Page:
Your morning summary of digital health news, information and events to know about if you want to be “in the know”.   

👇 News 

Researchers from Oxford University’s Nuffield Department of Orthopaedics, Rheumatology and Musculoskeletal Sciences (NDORMS)University College London and the Centre for Ethnic Health Research, supported by Health Data Research UK, have for the first time studied the full detail of ethnicity data in the NHS. They outline the importance of using representative data in healthcare provision and have compiled this information into a research-ready database. The new study, published in Nature Scientific Data, is the first part of a three-phase project that aims to reduce bias in AI health prediction models which are trained on real-world patient data.  

Lifebit, a provider of genomics and health data software, has announced its expansion into Asia Pacific and Japan (APJ) with its new regional operation headquartered in Singapore. These R&D efforts in collaboration with Synapxe, Singapore’s national HealthTech agency, will serve to advance precision medicine initiatives across the APJ region. It will enable Lifebit to support vital precision medicine research in the region with its patented federated technology platform for genomics and biomedical data. 

A French start-up that transforms cardiology through an AI-driven digital twin of a patient’s heart, created from pre-operative CT and MRI scans, has won a €20,000 cash prize as the winner of the prestigious 2024 European Institute of Innovation and Technology (EIT) Awards, announced in Brussels last week. inHEART uses artificial intelligence to identify clinical intervention targets prior to any procedure, enhancing precision medicine and improving patient outcomes. Over 5,000 cardiac patients have already benefitted from the technology, which streamlines catheter ablation and replaces single-use mapping catheters to reduce environmental impact. The business was supported by EIT Health, one of nine Knowledge Innovation Communities (KICs) dedicated to addressing the most significant pan-European challenges of our time. EIT Health worked with inHEART to navigate the complex regulatory pathway to market, and provided R&D funding which contributed to the inHEART team’s growth and success. 

Aptar Digital Health, a global leader in digital health solutions (Software as a Medical Device (SaMD) and digital Patient Support Programs), connected devices and disease management, today announced that it has acquired Healint, a digital health company recognised for its virtual clinical studies, real-world evidence and patient registries platform, as well as the Migraine Buddy and Clarrio mobile apps, which support patients suffering from neurological and immunological conditions. The acquisition of Healint aligns with Aptar Digital Health’s strategy to broaden its portfolio in neurology and strengthen its global footprint for digital health deployment. The expanded capabilities include patient community management, patient activation, Artificial Intelligence- (AI) based data collection and analysis, as well as digital diagnostics to facilitate patient screening and identification.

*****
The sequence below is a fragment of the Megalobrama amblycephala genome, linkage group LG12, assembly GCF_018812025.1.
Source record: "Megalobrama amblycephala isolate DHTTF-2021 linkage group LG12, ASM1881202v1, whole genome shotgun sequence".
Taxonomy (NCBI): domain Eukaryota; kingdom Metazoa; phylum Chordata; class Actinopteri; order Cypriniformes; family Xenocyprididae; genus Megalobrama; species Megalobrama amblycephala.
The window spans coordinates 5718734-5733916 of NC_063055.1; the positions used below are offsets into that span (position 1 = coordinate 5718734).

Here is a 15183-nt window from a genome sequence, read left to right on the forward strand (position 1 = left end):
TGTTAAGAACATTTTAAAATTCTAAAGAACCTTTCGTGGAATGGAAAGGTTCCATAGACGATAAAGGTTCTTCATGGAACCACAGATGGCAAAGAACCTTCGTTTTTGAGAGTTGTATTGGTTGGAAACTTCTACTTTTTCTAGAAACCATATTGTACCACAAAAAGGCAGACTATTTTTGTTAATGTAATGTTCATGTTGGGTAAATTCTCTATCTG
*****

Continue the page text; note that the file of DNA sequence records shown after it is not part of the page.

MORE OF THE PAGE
UC San Francisco scientists have found a way to predict Alzheimer’s disease up to seven years before symptoms appear, by analysing patient records with machine learning. The conditions that most influenced the prediction of Alzheimer’s were high cholesterol, and for women, the bone-weakening disease osteoporosis. The work demonstrates the promise of using artificial intelligence (AI) to spot patterns in clinical data that can then be used to scour large genetic databases to determine what is driving that risk. The researchers hope that one day it will hasten the diagnosis and treatment of Alzheimer’s and other complex diseases.  

❓ Did you know that 

Despite the growing demand for virtual healthcare solutions, patients still harbour apprehensions over the use of AI in medical diagnosis, according to a survey from The Clinic by Cleveland Clinic, a joint venture between Cleveland Clinic and telehealth giant Amwell. The survey found the availability of virtual second opinion (VSO) services made it far more likely for respondents to follow through with seeking a second opinion, with 89% noting they would be very or somewhat interested in obtaining a VSO if faced with an important medical decision. At the same time, nearly four in ten respondents expressed reservations about seeking a second opinion if AI tools were involved in the diagnostic process, favouring traditional provider-driven approaches.  

 📖 What we’re reading 

In the years leading up to Russia’s invasion, Ukraine had become a burgeoning hub of clinical trials, particularly in oncology. The war put a hold on the vast majority of those studies. But as the country marks two years this week since the invasion — and as the war has dragged on without a clear end in sight — Ukrainian researchers and executives are increasingly urging companies to restart clinical trials, insisting that the advantages that lured drugmakers in the first place still make the country a desirable one in which to run studies, writes Andrew Joseph in STAT. 

🚨 This week’s events 

1 March 2024, Westminster Health Forum – Next steps for respiratory health services in England